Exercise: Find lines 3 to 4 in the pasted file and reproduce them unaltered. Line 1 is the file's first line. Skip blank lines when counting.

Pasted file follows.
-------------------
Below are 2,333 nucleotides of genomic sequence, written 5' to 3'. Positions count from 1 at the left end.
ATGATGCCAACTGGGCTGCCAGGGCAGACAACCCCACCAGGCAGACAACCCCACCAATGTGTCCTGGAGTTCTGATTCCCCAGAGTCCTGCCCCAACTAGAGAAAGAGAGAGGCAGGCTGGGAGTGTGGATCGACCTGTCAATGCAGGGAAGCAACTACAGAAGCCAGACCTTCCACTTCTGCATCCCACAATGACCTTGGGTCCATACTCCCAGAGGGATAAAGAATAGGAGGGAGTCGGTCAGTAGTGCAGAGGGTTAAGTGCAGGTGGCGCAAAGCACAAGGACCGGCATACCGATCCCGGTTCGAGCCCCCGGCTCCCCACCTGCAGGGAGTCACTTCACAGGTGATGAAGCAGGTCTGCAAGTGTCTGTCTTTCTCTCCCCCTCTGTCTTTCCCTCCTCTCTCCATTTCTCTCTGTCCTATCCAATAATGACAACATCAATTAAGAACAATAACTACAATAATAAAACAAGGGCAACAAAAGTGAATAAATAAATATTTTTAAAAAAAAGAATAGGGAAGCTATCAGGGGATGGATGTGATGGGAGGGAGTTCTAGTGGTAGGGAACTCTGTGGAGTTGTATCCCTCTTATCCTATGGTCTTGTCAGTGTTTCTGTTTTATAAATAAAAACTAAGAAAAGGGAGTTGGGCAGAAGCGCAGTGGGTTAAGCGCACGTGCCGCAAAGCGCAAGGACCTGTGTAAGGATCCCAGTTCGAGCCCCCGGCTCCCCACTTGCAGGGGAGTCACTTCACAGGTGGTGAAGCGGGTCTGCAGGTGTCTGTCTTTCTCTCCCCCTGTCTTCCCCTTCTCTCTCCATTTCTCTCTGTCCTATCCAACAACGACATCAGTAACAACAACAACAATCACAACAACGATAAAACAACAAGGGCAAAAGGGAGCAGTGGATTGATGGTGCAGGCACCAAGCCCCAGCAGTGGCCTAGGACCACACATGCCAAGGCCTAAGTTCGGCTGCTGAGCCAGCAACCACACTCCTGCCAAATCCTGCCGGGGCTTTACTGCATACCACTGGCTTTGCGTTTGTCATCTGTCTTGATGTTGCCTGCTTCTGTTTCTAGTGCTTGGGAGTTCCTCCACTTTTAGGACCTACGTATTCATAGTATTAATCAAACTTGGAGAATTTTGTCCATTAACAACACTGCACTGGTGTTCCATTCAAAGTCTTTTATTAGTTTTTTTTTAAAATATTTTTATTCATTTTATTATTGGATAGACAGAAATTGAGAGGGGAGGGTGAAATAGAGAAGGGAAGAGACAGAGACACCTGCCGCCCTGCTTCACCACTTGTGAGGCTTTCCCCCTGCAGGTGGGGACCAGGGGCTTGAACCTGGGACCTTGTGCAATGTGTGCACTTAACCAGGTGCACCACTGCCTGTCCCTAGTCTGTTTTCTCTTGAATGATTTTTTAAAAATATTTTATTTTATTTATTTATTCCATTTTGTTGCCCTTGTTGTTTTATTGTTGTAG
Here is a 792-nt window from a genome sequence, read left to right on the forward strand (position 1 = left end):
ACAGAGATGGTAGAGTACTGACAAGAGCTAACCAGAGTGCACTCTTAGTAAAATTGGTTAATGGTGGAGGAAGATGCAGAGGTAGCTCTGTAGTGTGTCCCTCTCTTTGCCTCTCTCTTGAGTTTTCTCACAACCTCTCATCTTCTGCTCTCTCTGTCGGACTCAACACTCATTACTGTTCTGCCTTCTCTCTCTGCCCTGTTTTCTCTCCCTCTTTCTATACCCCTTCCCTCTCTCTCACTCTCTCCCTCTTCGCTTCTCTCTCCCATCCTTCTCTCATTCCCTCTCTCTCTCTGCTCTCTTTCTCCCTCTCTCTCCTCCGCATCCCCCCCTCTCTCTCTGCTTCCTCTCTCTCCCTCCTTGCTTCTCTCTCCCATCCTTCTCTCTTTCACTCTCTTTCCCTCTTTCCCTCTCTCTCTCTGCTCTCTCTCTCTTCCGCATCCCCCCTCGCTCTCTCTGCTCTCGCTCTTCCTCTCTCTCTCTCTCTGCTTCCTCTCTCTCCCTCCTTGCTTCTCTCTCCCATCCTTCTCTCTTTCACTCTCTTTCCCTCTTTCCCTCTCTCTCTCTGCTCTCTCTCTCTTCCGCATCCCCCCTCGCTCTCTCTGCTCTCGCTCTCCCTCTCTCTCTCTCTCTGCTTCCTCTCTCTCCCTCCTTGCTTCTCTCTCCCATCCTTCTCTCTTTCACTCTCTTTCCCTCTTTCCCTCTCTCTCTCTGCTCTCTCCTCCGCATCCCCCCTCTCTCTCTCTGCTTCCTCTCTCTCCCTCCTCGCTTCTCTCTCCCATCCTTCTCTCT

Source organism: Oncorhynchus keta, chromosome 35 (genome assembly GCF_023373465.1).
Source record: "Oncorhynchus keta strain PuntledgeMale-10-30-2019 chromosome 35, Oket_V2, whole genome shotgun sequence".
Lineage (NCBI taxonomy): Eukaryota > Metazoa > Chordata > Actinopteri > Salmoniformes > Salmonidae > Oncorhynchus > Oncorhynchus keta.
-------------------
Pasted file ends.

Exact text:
Here is a 792-nt window from a genome sequence, read left to right on the forward strand (position 1 = left end):
ACAGAGATGGTAGAGTACTGACAAGAGCTAACCAGAGTGCACTCTTAGTAAAATTGGTTAATGGTGGAGGAAGATGCAGAGGTAGCTCTGTAGTGTGTCCCTCTCTTTGCCTCTCTCTTGAGTTTTCTCACAACCTCTCATCTTCTGCTCTCTCTGTCGGACTCAACACTCATTACTGTTCTGCCTTCTCTCTCTGCCCTGTTTTCTCTCCCTCTTTCTATACCCCTTCCCTCTCTCTCACTCTCTCCCTCTTCGCTTCTCTCTCCCATCCTTCTCTCATTCCCTCTCTCTCTCTGCTCTCTTTCTCCCTCTCTCTCCTCCGCATCCCCCCCTCTCTCTCTGCTTCCTCTCTCTCCCTCCTTGCTTCTCTCTCCCATCCTTCTCTCTTTCACTCTCTTTCCCTCTTTCCCTCTCTCTCTCTGCTCTCTCTCTCTTCCGCATCCCCCCTCGCTCTCTCTGCTCTCGCTCTTCCTCTCTCTCTCTCTCTGCTTCCTCTCTCTCCCTCCTTGCTTCTCTCTCCCATCCTTCTCTCTTTCACTCTCTTTCCCTCTTTCCCTCTCTCTCTCTGCTCTCTCTCTCTTCCGCATCCCCCCTCGCTCTCTCTGCTCTCGCTCTCCCTCTCTCTCTCTCTCTGCTTCCTCTCTCTCCCTCCTTGCTTCTCTCTCCCATCCTTCTCTCTTTCACTCTCTTTCCCTCTTTCCCTCTCTCTCTCTGCTCTCTCCTCCGCATCCCCCCTCTCTCTCTCTGCTTCCTCTCTCTCCCTCCTCGCTTCTCTCTCCCATCCTTCTCTCT